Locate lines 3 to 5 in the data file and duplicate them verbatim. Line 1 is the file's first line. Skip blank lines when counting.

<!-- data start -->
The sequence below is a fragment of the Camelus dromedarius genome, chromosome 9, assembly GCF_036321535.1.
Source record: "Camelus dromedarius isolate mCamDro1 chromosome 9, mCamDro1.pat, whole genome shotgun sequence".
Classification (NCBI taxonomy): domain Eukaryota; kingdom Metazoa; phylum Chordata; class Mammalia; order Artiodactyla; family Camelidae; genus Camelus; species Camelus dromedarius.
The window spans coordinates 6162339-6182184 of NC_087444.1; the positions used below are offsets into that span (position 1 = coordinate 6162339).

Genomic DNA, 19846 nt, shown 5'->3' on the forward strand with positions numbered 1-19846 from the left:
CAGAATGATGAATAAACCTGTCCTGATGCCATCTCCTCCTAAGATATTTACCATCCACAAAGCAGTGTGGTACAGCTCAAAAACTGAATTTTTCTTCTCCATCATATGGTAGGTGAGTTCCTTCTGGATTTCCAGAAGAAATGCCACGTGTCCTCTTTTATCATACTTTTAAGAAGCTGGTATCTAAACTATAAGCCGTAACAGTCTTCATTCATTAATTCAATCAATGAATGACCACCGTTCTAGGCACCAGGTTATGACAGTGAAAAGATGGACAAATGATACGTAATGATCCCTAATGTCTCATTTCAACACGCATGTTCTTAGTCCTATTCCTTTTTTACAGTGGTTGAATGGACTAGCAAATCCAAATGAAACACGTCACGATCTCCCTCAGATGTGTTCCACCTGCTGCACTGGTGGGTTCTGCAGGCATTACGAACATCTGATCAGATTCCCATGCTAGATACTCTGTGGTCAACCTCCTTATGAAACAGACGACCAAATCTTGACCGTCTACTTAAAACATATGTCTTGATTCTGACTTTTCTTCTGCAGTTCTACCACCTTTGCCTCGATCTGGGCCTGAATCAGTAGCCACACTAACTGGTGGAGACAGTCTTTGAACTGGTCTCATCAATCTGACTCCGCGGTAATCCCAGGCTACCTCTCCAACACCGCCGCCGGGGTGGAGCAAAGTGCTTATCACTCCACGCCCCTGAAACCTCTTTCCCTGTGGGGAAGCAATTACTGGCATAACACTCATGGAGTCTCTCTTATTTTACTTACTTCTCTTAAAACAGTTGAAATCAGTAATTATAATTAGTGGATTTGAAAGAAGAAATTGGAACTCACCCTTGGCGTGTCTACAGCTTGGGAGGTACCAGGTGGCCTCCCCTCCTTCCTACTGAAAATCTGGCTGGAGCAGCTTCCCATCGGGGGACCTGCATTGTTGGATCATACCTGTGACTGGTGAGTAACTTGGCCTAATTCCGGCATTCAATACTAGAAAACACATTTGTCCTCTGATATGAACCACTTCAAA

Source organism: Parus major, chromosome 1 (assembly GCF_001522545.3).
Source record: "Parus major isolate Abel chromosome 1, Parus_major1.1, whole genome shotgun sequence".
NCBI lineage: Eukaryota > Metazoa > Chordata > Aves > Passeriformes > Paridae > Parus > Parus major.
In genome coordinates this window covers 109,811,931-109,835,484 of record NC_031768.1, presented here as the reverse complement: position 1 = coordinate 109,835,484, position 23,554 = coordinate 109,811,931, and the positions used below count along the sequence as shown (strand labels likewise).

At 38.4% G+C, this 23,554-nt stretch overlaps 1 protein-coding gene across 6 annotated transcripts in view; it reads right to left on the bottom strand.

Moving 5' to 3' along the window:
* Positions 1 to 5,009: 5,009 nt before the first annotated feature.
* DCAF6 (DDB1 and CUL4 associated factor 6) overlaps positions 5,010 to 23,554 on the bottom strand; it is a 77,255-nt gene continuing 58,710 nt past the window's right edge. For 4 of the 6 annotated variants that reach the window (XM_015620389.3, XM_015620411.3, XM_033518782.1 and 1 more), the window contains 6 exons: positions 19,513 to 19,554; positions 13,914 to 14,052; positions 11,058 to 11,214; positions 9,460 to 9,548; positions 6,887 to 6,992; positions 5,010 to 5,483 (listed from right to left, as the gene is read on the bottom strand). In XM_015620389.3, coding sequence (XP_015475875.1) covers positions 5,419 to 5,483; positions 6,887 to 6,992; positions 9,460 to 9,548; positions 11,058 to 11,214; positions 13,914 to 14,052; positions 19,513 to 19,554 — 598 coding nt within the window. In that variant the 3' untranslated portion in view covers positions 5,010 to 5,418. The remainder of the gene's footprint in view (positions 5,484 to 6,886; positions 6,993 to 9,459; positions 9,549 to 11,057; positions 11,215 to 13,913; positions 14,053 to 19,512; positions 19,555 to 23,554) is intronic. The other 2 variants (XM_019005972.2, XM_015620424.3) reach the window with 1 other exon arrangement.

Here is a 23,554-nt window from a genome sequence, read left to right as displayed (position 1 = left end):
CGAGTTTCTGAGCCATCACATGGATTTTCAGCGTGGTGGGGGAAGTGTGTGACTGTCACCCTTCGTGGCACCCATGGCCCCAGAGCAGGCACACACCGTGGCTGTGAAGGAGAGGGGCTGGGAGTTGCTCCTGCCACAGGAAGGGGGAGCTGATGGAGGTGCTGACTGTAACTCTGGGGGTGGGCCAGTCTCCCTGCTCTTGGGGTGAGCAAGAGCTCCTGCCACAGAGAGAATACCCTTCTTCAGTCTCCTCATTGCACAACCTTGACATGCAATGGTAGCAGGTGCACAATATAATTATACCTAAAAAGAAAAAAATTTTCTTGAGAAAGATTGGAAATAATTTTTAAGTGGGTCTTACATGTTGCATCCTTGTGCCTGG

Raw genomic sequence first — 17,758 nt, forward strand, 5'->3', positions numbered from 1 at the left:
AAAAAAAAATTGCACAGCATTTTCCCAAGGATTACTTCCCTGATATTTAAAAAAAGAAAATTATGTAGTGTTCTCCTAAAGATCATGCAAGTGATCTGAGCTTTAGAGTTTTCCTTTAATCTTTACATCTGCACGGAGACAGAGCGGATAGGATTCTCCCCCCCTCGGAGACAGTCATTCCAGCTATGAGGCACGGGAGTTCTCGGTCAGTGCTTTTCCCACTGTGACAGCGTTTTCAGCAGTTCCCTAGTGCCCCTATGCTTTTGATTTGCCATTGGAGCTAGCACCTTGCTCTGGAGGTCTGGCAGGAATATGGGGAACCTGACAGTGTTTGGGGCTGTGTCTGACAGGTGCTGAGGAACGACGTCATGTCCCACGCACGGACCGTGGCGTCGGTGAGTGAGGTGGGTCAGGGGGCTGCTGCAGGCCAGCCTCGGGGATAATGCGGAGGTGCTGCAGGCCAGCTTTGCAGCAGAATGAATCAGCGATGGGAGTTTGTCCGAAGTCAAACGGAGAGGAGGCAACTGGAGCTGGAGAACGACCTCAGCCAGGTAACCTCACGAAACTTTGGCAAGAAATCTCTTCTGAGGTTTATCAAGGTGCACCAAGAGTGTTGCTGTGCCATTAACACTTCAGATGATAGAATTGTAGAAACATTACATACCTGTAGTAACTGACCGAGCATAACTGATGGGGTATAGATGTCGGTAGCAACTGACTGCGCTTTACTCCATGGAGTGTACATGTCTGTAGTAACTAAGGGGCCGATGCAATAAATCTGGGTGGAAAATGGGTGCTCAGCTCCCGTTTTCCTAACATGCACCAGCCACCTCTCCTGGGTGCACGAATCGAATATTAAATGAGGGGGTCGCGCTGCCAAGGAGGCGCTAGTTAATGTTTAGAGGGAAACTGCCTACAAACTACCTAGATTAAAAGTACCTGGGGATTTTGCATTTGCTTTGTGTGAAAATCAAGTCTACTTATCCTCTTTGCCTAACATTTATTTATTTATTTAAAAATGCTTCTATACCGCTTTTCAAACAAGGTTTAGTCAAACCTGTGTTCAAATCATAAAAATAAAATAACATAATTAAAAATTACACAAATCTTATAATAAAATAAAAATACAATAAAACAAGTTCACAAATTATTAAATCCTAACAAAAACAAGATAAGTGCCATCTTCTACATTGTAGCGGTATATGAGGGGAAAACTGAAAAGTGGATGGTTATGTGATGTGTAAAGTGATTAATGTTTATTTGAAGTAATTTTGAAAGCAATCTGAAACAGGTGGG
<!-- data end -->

Classification (NCBI taxonomy): domain Eukaryota; kingdom Metazoa; phylum Chordata; class Mammalia; order Artiodactyla; family Camelidae; genus Camelus; species Camelus dromedarius.
The window spans coordinates 6162339-6182184 of NC_087444.1; the positions used below are offsets into that span (position 1 = coordinate 6162339).

Genomic DNA, 19846 nt, shown 5'->3' on the forward strand with positions numbered 1-19846 from the left: